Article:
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MEET OUR MAKER ERIC BONNIN
Potter Eric Bonnin has returned to the studio and we couldn’t be happier. We love Eric’s
hand-thrown stoneware KAM pitchers
in eggshell (the exaggerated loop handle makes it easy to hold for a smooth pour), and we’re
delighted to announce that his best-selling zoomorphic
in black are now back in stock. But the BIG NEWS is that Eric has made us a beautiful small
batch of his stoneware Bird vases in matte-white. Get them before they fly out of the store.
And learn why Eric loves being in the mud in our interview below.
ABOUT ERIC BONNIN CERAMICS
Inspired by the French Decorative Arts movement and the artists and craftsmen working in Vallauris, France during the post-war period, Eric Bonnin has been working in clay since he moved to New York City from Paris in 1994. Eric’s ceramics combine functionality with simple decorative elements and motifs. Each item is signed with the maker’s mark and the city of origin.
We caught up with Eric at his studio in Long Island City.
So here we are in July. How has life changed for you?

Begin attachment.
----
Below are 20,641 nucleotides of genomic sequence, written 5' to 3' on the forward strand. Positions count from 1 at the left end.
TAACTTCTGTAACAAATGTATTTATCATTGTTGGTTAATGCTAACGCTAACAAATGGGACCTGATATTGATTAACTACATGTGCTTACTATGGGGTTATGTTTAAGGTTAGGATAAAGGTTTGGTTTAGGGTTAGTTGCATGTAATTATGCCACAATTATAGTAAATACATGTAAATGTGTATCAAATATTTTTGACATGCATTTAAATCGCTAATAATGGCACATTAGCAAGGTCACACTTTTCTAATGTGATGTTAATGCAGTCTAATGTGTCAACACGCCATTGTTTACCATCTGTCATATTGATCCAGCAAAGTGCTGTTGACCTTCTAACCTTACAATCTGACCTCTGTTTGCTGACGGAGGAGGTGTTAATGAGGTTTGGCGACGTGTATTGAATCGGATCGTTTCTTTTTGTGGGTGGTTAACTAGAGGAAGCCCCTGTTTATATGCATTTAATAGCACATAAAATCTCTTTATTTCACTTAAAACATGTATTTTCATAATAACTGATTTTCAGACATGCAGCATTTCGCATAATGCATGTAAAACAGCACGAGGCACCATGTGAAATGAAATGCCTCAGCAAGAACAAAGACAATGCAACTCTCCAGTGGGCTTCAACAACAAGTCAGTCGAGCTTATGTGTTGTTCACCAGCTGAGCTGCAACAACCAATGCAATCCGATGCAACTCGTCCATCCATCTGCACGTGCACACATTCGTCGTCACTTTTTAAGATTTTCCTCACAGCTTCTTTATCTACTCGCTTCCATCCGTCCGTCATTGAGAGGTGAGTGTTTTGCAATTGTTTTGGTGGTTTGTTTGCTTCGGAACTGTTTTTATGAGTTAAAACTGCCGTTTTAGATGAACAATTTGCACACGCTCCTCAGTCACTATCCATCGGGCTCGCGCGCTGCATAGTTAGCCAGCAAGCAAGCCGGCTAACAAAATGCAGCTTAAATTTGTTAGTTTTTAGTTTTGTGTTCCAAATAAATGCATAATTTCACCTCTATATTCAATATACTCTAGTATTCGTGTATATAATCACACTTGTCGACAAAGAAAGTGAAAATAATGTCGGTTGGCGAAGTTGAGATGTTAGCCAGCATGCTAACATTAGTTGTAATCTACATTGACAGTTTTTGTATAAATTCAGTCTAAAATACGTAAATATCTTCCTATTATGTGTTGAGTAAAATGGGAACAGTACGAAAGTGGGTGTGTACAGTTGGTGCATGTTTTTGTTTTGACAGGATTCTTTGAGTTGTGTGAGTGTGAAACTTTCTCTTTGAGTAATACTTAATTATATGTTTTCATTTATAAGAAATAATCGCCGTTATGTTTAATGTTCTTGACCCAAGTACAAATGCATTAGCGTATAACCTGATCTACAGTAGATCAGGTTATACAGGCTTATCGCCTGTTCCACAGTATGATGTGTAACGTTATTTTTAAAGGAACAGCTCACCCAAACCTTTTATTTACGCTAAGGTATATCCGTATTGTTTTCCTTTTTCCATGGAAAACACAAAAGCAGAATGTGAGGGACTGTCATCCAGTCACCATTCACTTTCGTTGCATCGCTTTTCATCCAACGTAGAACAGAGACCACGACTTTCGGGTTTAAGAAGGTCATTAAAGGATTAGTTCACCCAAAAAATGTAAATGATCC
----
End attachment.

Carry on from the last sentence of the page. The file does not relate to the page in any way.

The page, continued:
After being away for almost two months I’m back to my studio in Long Island City. I commute from my house on the Lower east side by bike. I enjoy being outside and the city is easy to travel through at this time, even if it’s a weird sight to see it empty. It doesn't look right.
What’s your biggest challenge as a maker?
Having decided early on to be a production potter one of my every day challenges is to hand-throw pieces from my collections over and over and keep these looking the same as the first ones I made. I keep records of clay weights, dimensions, and techniques to maintain consistency but also accept that I can't control every aspect of the process, like clay moisture, placement in kilns, chemicals in the glaze recipes, and mood of the day.
How are you staying strong and resilient?
Clay makes you resilient. When things go wrong you have to move on and accept and adapt easily. And things go wrong often. As I said, you can’t control everything.
What keeps you calm, balanced, and grounded?
Being able to do what I love puts everything in perspective,and since being a potter is a physical activity it helps my body and my mind to stay balanced.
Where do you find moments of joy? What nourishes you creatively?
Joy can be anywhere for me from stopping for 5 minutes and looking at the sky to taking a walk to a virtual visit to a museum or the park.
What are you grateful for? Any special silver lining?
The list would be too long but mainly at this time is being healthy, having a close family, good friends, and still be able to have my hand in the mud every day.
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